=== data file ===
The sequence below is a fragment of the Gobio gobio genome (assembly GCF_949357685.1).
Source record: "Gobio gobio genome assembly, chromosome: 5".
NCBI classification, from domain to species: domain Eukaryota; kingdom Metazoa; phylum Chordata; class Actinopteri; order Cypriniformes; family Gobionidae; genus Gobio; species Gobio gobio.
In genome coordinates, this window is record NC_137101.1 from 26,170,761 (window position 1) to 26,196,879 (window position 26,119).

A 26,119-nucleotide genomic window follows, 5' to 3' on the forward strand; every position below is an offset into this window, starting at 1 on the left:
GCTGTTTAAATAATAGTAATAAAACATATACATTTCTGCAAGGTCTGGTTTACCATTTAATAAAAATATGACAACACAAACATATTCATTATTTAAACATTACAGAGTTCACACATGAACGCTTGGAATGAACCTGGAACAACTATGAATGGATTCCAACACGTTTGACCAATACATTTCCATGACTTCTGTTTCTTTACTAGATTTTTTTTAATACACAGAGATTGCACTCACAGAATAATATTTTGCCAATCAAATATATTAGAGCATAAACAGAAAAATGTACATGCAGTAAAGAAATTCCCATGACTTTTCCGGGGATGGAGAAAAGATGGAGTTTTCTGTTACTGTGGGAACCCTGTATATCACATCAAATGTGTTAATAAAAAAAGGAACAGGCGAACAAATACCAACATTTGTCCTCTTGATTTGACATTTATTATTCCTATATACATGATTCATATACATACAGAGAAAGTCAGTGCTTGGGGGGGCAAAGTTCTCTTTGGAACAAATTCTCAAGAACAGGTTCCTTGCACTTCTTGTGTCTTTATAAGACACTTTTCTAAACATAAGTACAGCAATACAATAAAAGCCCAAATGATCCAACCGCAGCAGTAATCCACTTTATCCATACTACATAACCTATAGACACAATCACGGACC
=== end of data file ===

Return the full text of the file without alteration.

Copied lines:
The sequence below is a fragment of the Gobio gobio genome (assembly GCF_949357685.1).
Source record: "Gobio gobio genome assembly, chromosome: 5".
NCBI classification, from domain to species: domain Eukaryota; kingdom Metazoa; phylum Chordata; class Actinopteri; order Cypriniformes; family Gobionidae; genus Gobio; species Gobio gobio.
In genome coordinates, this window is record NC_137101.1 from 26,170,761 (window position 1) to 26,196,879 (window position 26,119).

A 26,119-nucleotide genomic window follows, 5' to 3' on the forward strand; every position below is an offset into this window, starting at 1 on the left:
GCTGTTTAAATAATAGTAATAAAACATATACATTTCTGCAAGGTCTGGTTTACCATTTAATAAAAATATGACAACACAAACATATTCATTATTTAAACATTACAGAGTTCACACATGAACGCTTGGAATGAACCTGGAACAACTATGAATGGATTCCAACACGTTTGACCAATACATTTCCATGACTTCTGTTTCTTTACTAGATTTTTTTTAATACACAGAGATTGCACTCACAGAATAATATTTTGCCAATCAAATATATTAGAGCATAAACAGAAAAATGTACATGCAGTAAAGAAATTCCCATGACTTTTCCGGGGATGGAGAAAAGATGGAGTTTTCTGTTACTGTGGGAACCCTGTATATCACATCAAATGTGTTAATAAAAAAAGGAACAGGCGAACAAATACCAACATTTGTCCTCTTGATTTGACATTTATTATTCCTATATACATGATTCATATACATACAGAGAAAGTCAGTGCTTGGGGGGGCAAAGTTCTCTTTGGAACAAATTCTCAAGAACAGGTTCCTTGCACTTCTTGTGTCTTTATAAGACACTTTTCTAAACATAAGTACAGCAATACAATAAAAGCCCAAATGATCCAACCGCAGCAGTAATCCACTTTATCCATACTACATAACCTATAGACACAATCACGGACC